Given the multitude of CXL protocols, finite element modeling of the cornea and the kinetics of the CXL have been developed.17 These numeric models are used to simulate the topographic changes after CXL, predict the theoretic maximum depth of the treatment, and optimize several parameters (eg, UVA dose, irradiance, pulse interval, riboflavin concentration, addition of supplemental oxygen).18 Seven et al.19 developed and applied a biomechanical model to study the potential refractive applications of CXL, notably the correction of astigmatism using custom irradiation patterns guided by topography.

Kanellopoulos20 published the first reported case of photorefractive CXL using a high dose of UVA (14 J/cm2) for astigmatism correction, resulting in a toric reduction of 0.8 D. They then used a peripheral irradiation profile for hyperopia correction with encouraging results. Finally, they showed a statistically significant reduction in the MRSE in a feasibility study that evaluated photorefractive intrastromal CXL in the treatment of low myopia.

Elling et al.21 recently published a case series evaluating epithelium-off (epi-off) photorefractive intrastromal CXL for the treatment of low myopic refractive error in 24 eyes of 14 patients. Although similar irradiation parameters were applied in our study (30 mW/cm2 pulsed UVA; dose 15 J/cm2), Elling et al. used a smaller UVA beam diameter (4.0 mm) than we did (6.0 mm). They reported a mean MRSE reduction of 0.90 ± 0.40 D and a mean UDVA improvement of 0.34 ± 0.20 logMAR; the reduction in the MRSE is 0.2 D greater than in our study.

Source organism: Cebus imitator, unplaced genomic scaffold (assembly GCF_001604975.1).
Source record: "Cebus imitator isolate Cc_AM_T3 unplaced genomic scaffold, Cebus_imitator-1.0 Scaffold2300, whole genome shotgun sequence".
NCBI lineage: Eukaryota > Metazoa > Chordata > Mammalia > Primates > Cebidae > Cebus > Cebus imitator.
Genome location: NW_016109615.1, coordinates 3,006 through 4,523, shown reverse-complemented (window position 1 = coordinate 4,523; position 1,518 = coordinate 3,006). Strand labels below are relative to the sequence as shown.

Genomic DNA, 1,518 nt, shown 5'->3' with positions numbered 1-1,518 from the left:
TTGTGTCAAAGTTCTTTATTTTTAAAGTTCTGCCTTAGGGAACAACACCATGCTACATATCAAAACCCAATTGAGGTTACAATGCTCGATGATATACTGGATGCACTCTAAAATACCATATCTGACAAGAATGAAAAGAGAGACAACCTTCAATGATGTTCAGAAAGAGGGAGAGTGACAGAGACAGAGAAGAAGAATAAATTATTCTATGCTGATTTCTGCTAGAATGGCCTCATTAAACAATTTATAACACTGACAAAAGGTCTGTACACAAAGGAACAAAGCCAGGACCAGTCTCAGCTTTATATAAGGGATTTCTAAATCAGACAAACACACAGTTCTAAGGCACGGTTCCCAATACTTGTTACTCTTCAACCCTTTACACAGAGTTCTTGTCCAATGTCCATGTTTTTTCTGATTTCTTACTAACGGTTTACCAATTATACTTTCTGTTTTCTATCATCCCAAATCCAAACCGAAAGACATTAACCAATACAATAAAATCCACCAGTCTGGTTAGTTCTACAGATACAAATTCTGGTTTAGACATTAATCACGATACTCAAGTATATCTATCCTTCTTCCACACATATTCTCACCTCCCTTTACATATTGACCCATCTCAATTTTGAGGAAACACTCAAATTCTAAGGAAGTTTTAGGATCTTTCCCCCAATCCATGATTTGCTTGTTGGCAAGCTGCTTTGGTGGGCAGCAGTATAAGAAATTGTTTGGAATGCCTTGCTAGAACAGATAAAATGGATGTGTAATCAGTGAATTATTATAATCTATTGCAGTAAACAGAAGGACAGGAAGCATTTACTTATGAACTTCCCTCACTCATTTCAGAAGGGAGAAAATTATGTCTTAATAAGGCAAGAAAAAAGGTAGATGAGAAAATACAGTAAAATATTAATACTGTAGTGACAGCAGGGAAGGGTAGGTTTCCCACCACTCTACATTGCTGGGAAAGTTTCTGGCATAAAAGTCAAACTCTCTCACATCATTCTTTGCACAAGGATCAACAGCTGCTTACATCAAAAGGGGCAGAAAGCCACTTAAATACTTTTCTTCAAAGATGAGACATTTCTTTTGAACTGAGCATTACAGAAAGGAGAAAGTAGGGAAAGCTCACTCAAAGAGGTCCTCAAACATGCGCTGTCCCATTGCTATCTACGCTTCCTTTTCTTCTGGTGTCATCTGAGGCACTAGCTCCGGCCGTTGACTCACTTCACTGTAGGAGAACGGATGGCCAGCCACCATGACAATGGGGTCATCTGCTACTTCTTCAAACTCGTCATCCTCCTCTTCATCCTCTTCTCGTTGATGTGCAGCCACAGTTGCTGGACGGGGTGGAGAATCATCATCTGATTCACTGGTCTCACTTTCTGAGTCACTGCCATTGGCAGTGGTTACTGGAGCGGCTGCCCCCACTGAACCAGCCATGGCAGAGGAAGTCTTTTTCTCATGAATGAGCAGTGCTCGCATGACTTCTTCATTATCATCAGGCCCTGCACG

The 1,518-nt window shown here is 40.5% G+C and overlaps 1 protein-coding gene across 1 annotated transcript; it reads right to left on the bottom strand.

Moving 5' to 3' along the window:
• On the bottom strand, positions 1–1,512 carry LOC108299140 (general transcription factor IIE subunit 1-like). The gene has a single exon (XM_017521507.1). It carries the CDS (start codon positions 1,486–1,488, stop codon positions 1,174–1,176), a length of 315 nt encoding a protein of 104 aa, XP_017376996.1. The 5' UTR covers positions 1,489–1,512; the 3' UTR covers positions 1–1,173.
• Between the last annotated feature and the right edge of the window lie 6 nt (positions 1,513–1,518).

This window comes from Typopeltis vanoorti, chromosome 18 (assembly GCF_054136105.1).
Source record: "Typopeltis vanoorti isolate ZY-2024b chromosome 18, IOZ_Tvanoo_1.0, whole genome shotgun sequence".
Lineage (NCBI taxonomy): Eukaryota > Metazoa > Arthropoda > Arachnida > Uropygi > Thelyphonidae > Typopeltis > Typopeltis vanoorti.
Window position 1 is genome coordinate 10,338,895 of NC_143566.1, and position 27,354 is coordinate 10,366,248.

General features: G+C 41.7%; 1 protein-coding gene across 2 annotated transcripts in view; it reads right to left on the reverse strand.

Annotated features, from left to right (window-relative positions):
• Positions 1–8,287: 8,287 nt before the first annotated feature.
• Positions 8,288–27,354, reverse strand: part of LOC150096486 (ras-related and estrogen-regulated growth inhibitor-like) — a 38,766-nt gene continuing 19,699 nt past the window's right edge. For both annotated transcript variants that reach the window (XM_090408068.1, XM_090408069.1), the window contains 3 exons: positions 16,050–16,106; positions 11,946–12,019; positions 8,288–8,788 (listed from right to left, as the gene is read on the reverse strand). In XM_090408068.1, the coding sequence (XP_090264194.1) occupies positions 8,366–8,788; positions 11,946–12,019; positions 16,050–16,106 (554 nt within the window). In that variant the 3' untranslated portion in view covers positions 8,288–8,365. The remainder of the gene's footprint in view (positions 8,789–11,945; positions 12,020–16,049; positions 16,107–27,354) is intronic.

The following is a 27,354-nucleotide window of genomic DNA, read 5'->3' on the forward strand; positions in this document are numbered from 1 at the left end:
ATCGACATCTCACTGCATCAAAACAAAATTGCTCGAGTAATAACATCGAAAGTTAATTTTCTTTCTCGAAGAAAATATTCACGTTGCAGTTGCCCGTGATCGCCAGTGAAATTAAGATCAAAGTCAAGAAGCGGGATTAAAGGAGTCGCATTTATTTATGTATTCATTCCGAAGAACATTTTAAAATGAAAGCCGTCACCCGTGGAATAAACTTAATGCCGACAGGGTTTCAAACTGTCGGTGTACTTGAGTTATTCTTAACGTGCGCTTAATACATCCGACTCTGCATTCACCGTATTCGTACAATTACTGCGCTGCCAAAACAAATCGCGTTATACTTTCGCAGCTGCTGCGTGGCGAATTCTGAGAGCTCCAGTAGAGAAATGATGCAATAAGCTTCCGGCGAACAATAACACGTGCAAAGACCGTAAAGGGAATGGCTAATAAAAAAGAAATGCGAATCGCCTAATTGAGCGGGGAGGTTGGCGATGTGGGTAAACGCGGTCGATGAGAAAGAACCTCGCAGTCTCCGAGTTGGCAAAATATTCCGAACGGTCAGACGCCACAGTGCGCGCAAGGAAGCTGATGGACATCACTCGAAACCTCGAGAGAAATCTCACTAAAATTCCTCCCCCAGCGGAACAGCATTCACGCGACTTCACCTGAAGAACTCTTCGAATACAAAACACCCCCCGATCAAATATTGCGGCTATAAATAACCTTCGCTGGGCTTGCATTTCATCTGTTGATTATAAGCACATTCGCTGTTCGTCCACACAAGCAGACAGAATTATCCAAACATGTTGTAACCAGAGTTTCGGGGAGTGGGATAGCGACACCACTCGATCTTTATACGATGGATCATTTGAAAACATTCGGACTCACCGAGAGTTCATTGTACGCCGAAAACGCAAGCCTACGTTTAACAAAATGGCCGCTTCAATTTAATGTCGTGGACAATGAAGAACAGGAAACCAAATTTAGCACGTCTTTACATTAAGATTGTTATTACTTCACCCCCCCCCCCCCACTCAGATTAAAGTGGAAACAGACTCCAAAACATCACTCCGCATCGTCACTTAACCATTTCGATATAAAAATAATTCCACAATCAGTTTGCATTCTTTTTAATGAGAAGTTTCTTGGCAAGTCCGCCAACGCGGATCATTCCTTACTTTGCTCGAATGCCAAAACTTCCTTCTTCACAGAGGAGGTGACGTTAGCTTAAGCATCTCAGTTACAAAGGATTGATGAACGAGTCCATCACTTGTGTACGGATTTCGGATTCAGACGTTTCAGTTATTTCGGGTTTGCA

Our prospective pilot study to evaluate high-fluence pupil-centered transepithelial photorefractive intrastromal CXL for the treatment of low myopia in healthy eyes used protocols developed from the modeling framework and from early clinical experience. The purpose was to ascertain whether photorefractive intrastromal CXL could safely flatten the cornea and reduce myopia. The benefit of this CXL technique over the epi-off photorefractive intrastromal CXL technique is the epithelium is not removed, avoiding the risk for complications such as infectious keratitis,22 sterile infiltrates, corneal opacities, herpetic reactivation, and postoperative discomfort resulting from epithelial debridement.23